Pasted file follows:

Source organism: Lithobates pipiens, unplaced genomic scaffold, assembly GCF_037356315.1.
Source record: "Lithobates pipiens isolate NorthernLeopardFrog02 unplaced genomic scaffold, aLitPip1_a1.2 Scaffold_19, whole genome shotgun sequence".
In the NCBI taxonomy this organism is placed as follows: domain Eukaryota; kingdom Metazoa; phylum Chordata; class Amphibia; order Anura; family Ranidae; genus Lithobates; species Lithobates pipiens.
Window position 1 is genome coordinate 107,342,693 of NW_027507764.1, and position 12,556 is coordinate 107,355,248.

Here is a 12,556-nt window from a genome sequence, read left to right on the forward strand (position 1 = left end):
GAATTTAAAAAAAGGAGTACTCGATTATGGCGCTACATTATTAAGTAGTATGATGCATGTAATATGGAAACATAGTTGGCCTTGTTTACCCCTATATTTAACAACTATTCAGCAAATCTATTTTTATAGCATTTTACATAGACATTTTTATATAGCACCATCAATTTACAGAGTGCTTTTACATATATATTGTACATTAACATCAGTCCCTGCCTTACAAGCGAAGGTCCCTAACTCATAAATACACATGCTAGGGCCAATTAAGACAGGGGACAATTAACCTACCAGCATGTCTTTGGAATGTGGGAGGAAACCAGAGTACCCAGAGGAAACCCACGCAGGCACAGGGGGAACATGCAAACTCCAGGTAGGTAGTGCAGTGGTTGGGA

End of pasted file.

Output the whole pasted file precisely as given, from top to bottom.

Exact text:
Source organism: Lithobates pipiens, unplaced genomic scaffold, assembly GCF_037356315.1.
Source record: "Lithobates pipiens isolate NorthernLeopardFrog02 unplaced genomic scaffold, aLitPip1_a1.2 Scaffold_19, whole genome shotgun sequence".
In the NCBI taxonomy this organism is placed as follows: domain Eukaryota; kingdom Metazoa; phylum Chordata; class Amphibia; order Anura; family Ranidae; genus Lithobates; species Lithobates pipiens.
Window position 1 is genome coordinate 107,342,693 of NW_027507764.1, and position 12,556 is coordinate 107,355,248.

Here is a 12,556-nt window from a genome sequence, read left to right on the forward strand (position 1 = left end):
GAATTTAAAAAAAGGAGTACTCGATTATGGCGCTACATTATTAAGTAGTATGATGCATGTAATATGGAAACATAGTTGGCCTTGTTTACCCCTATATTTAACAACTATTCAGCAAATCTATTTTTATAGCATTTTACATAGACATTTTTATATAGCACCATCAATTTACAGAGTGCTTTTACATATATATTGTACATTAACATCAGTCCCTGCCTTACAAGCGAAGGTCCCTAACTCATAAATACACATGCTAGGGCCAATTAAGACAGGGGACAATTAACCTACCAGCATGTCTTTGGAATGTGGGAGGAAACCAGAGTACCCAGAGGAAACCCACGCAGGCACAGGGGGAACATGCAAACTCCAGGTAGGTAGTGCAGTGGTTGGGA